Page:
From the 7th July to 12th August this year, we conducted a survey amongst financial advisers asking them for their experiences of the Financial Ombudsman Service, its perceived fairness and how the overall complaint system could be amended in order to deliver greater efficiencies and fairness.
The survey received 183 individual respondents as well as a host of comments on each individual question, which meant the final survey report runs to 28 pages, showing the depth of feeling amongst the adviser community. We have provided a selection of comments with each question below to give a flavour of adviser sentiment on this topic.
Panacea has shared a copy of the results with Caroline Wayman, the new FOS boss, Mark Garnier MP, Andrew Tyrie MP, Martin Wheatley, Keith Richards, Chris Hannant and Otto Thoreson.
As a comparison we have also included the result summary of the 2011 FOS survey – most of the questions were asked in both iterations of the survey; be aware that no ‘Unsure’ option was offered in 2011, it was for 2014.
The 2011 survey, a pre-RDR, pre-FCA period, showed that something was seriously wrong with a system that was meant to be fair, open and honest, and where complaints that firms could not resolve were considered in an unbiased fashion based upon the evidence available and/or the balance of probability.
The time seemed right to revisit this survey as we now have a re-branded, re-managed regulator in place and a new boss at the FOS since Ms Ceeney resigned in November 2013 to join HSBC as head of its customer services.
The hoped for outcome of this exercise is that there is a recognition by both regulators and politicians that all is still not as well as it should be at the FOS and that something must be done to restore confidence in a system that so many see as wrong. And that view, we are sure, is not limited to the adviser community in isolation or just to do with the lack of longstop protection.
Consumers absolutely have rights that should be strongly protected, but in doing so the adviser consensus seems to be that those rights would appear to be taking precedent over everything else. Even, very worryingly it seems, to the point that if a consumer complaint is not possible to uphold on the basis of evidence available and/or probability, another way is found. And in some cases, if this survey’s anecdotal evidence is to be believed, this means the FOS re-engineering a complaint to create a successful one that the client did not make in the first place or had any issue with.
Confidence in a fair and unbiased Ombudsman service is vital and the right of all who use or engage with the service, the complainant and those complained about.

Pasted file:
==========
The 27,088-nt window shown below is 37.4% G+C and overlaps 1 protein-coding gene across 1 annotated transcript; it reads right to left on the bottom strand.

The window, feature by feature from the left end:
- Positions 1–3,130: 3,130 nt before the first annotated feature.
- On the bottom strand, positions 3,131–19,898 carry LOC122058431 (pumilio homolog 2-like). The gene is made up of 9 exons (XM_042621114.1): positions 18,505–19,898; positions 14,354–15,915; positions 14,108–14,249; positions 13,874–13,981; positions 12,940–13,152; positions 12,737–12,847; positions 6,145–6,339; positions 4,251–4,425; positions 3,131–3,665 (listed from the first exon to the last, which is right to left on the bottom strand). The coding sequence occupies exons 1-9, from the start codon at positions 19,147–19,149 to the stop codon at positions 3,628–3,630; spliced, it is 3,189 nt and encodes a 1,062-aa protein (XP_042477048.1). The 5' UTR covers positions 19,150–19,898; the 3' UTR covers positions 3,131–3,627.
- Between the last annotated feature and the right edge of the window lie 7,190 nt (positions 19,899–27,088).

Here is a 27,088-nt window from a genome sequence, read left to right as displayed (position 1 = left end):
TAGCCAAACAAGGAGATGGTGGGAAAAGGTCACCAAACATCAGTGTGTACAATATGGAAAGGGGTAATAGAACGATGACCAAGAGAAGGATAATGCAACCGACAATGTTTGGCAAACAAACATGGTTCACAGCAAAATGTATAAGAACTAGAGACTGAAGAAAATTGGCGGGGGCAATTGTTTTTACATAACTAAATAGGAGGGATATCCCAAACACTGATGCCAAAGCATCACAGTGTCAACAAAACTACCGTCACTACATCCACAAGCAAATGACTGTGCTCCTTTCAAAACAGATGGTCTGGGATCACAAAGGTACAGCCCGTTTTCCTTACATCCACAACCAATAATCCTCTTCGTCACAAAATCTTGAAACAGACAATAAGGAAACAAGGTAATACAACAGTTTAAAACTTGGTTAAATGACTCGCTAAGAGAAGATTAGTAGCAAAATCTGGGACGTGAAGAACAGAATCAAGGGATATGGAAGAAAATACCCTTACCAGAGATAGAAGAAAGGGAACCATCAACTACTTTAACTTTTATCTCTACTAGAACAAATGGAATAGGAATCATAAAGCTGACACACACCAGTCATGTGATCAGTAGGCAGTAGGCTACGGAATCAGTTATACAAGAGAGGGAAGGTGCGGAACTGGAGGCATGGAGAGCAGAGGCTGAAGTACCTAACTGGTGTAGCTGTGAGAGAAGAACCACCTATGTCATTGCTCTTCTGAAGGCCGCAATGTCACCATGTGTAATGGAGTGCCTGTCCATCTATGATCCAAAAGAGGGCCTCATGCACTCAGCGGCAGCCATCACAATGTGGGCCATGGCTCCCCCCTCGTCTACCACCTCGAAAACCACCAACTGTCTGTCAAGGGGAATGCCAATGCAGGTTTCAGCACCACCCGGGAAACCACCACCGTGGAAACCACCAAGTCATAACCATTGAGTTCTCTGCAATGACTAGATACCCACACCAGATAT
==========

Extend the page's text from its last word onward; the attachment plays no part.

There is much concern both inside and outside the industry about the restoration of consumer trust and we agree that much still needs to be done.
We hope the positives can be taken from this survey may cause a pause for thought because right now many in the advisory community see that very little has changed since 2011 and part of that restoration of trust is to ensure that the ombudsman service is seen as as a neutral body and not an arm of the regulator that champions the consumer at all cost.
A particularly disturbing trend was the increase to the already large 2011 percentage (64%) of firms who had experienced false or manufactured accusations from complainants in an attempt to gain compensation?
This year that stands at 74%.
Comments from advisers on the question:
“When I suggested [the false claimant] should be sued for fraud I was told this would be ‘bad for the industry’s image’. It’s funny how the same standard doesn’t apply to making false declarations on insurance applications.”
“In all claims to date both the client and the claims company have made blatantly fraudulent claims.”
“The adjudicator just accepted at face value the complaint from the ex-client, who produced no evidence to back up their complaint.”
“This is a frightening statistic and it does little in the support department for regaining trust in the industry if you are fighting a battle to see trustworthy behaviour from your clients. The ability for some consumers to lie knows no bounds it seems. In my own experiences I have seen this, with one particular example being a client who happened to be in a very senior position with the FSA at the time the complaint was made; when ‘memories’ were refreshed the complaint was dropped but the process was very stressful, something not understood by those who regulate. And stress is a big part of any complaint resolution process, for both sides. It is worsened however for the adviser firm when the complaint is simply and clearly a fabrication that could be recognised very quickly in the adjudication process but for some reasons often fails to be.”